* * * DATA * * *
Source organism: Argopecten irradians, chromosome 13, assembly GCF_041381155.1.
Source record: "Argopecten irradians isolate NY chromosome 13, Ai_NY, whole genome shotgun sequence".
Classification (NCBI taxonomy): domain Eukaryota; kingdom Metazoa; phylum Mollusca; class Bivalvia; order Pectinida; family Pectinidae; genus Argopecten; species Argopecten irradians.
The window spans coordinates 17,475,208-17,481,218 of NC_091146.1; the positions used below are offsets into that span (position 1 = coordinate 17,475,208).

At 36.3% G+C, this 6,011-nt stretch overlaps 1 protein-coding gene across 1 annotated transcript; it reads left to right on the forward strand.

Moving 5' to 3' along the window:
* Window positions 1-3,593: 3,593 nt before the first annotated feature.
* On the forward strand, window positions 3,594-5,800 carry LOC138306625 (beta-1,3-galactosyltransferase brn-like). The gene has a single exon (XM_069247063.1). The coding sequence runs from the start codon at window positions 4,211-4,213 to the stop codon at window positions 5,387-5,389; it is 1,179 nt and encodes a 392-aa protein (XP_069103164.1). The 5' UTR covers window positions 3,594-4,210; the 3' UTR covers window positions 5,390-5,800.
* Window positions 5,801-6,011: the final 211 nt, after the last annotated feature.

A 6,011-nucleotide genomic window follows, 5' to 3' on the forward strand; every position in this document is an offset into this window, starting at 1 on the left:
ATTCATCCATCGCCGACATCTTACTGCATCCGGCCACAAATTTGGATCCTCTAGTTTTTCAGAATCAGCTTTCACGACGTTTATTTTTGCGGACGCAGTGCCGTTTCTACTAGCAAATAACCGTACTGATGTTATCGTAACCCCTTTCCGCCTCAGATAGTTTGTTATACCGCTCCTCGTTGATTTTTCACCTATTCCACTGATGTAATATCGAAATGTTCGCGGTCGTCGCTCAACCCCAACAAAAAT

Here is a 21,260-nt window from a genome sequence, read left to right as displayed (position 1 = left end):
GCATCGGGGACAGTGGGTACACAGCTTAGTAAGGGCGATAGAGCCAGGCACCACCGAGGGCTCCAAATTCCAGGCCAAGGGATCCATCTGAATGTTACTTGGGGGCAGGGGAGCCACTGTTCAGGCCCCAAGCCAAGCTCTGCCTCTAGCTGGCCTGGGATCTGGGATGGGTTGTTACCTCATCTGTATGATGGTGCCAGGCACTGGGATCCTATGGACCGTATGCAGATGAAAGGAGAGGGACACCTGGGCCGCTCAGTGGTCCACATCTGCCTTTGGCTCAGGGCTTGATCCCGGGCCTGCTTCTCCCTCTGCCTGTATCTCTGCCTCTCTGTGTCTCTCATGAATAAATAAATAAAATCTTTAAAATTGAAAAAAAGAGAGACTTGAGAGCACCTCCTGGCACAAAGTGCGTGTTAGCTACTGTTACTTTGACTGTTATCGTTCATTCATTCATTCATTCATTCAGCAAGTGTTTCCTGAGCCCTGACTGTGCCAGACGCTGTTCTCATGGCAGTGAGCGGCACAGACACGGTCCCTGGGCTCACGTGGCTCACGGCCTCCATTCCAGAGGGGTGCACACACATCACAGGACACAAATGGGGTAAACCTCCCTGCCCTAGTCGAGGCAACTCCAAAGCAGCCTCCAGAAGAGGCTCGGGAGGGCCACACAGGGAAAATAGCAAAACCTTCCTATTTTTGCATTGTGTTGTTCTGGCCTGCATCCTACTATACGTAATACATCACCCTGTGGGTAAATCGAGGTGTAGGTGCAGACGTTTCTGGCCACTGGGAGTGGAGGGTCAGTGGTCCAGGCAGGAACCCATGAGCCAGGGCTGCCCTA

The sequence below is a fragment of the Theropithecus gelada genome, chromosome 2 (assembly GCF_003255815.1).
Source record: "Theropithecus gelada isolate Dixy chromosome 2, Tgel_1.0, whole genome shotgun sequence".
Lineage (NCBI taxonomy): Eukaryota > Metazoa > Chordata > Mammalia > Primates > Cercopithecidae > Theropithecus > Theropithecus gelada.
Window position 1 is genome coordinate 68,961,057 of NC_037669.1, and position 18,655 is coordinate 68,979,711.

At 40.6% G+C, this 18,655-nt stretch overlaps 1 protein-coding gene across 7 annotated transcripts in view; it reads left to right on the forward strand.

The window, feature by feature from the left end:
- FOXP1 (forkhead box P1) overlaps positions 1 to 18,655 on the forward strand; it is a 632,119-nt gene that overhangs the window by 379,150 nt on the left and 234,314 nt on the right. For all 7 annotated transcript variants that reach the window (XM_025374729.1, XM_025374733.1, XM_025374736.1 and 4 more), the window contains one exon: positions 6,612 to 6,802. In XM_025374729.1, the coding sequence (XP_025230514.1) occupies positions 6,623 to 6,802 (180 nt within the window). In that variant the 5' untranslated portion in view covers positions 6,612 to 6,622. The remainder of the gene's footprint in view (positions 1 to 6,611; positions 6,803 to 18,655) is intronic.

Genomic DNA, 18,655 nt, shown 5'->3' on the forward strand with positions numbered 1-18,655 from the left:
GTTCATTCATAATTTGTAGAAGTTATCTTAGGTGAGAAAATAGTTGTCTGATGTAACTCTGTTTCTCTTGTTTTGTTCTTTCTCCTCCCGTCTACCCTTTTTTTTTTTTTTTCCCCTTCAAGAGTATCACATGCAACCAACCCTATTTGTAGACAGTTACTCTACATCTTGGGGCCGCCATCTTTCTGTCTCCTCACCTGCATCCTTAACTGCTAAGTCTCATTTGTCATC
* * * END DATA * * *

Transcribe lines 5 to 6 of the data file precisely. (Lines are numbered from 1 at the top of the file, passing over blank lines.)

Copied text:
At 36.3% G+C, this 6,011-nt stretch overlaps 1 protein-coding gene across 1 annotated transcript; it reads left to right on the forward strand.

Moving 5' to 3' along the window: